I have the most difficulty with fight scenes, whether this is between people or other creatures. I don’t want to describe unbelievable scenes. So, I slow down and sometimes even do more research for them.
Is there anything that you would like to say to your readers and fans?
HI! I’d love to hear from you! Thank you so much for following me and reading my books. I hope you enjoy reading them as much as I enjoy writing them.
Is there one subject you would never write about? What is it?
I don’t know. Even distasteful and disgusting topics could be touched upon if written in a way to show a character’s depravity or struggles.
Do you have any strange writing habits? Like writing in the shower?
Not that I’m aware of, but when I get on a roll or in a crunch I sometimes forget to eat.
If you could cast your characters in a Hollywood adaptation – who would you choose for which character?
I’d want unknown actors for this series, I think, at least for the main characters. Perhaps some of the supporting actors could be known, but I haven’t done any searching into specific actors.
How important are the names in your book?
The names aren’t so much of a focus in this series. I do have another series where the names are extremely important.
Did you choose them based on how they sounded or looked, or was it completely random?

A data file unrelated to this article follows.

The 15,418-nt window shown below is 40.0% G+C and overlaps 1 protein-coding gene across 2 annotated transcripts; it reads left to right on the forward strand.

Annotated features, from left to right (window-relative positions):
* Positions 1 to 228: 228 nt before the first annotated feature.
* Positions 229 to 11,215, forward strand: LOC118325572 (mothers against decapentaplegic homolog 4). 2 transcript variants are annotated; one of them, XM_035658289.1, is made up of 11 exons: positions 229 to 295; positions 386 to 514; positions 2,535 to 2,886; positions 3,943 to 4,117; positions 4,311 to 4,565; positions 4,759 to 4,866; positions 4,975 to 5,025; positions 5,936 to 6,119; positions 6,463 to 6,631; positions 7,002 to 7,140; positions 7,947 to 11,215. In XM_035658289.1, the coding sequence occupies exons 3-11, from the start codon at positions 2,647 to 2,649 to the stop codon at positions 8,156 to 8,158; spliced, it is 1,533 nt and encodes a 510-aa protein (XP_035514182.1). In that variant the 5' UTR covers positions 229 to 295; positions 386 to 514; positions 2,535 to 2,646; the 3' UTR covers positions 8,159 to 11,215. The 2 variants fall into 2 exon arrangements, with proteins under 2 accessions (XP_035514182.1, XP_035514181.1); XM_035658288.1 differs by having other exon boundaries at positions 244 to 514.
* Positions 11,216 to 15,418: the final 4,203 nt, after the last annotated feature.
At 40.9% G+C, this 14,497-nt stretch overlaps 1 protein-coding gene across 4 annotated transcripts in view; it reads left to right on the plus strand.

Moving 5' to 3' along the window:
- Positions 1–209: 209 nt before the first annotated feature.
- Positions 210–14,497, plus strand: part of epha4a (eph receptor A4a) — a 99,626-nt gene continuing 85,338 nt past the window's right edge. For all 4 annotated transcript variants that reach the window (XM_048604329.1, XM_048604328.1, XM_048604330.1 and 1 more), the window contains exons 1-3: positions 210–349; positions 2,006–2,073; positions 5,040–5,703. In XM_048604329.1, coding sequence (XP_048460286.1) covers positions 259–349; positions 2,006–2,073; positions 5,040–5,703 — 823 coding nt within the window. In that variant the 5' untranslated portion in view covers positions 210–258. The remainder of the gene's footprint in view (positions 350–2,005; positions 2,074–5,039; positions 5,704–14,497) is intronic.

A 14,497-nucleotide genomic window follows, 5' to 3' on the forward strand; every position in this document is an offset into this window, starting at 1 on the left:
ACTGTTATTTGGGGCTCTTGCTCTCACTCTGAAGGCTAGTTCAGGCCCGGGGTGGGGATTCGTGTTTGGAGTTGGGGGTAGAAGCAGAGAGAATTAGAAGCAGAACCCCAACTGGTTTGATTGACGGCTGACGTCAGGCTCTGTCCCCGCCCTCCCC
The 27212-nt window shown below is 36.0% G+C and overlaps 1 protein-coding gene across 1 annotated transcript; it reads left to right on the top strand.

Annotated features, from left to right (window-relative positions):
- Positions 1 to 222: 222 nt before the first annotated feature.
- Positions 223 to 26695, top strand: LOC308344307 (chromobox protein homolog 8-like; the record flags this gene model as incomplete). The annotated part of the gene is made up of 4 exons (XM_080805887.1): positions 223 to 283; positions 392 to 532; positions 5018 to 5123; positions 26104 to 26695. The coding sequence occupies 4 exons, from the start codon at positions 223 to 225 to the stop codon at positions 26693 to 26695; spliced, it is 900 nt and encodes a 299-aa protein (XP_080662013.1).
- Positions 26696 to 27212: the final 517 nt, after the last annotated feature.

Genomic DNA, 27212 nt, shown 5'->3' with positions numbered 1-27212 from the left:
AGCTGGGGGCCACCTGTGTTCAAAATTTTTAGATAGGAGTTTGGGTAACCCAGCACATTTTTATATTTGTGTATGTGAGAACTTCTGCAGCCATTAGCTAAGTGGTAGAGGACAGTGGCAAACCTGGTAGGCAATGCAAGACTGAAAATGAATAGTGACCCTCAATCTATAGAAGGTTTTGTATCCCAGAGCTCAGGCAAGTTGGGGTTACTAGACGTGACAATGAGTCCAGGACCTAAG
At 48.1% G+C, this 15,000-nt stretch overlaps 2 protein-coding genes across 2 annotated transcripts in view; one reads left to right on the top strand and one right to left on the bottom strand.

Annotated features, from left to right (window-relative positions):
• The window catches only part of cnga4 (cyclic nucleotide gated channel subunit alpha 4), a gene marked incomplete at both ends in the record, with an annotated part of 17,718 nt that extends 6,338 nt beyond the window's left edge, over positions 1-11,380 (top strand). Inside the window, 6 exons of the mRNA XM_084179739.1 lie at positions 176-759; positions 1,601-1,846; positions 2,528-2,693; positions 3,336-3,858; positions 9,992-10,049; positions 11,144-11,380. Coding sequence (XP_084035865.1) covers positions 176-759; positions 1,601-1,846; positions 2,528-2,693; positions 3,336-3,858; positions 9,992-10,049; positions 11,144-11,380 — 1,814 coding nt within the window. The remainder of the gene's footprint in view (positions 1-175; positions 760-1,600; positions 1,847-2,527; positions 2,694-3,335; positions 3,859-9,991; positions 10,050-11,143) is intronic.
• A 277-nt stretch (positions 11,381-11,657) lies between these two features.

With this series only Eris and Giva have names that were predetermined. The other names were chosen on how they felt and how I think they fit the characters.
Do you have any name choosing resources you would recommend?
I keep a baby name book. It’s almost as vital to me as a thesaurus and dictionary. I’ve had a couple fall apart from use.
Do you read your reviews?
Yes! Absolutely. I love hearing what people feel and think about my books.
Do you respond to them, good or bad?
It depends on the format, where it’s posted. If I can, I will.
Do you have any advice on how to deal with the bad?
I look at ‘bad’ reviews as a clue of how/where I can improve. Don’t take it as a personal attack (unless the reviewer is simply irrational and attacking). If they just don’t like it, that’s fine. You can’t please everyone. I try to find the good in it and get better in my next project.
What is your best marketing tip?
Do more! Get your books visible and don’t be afraid to be creative.
What is your least favourite part of the writing or publishing process?
Online Marketing. lol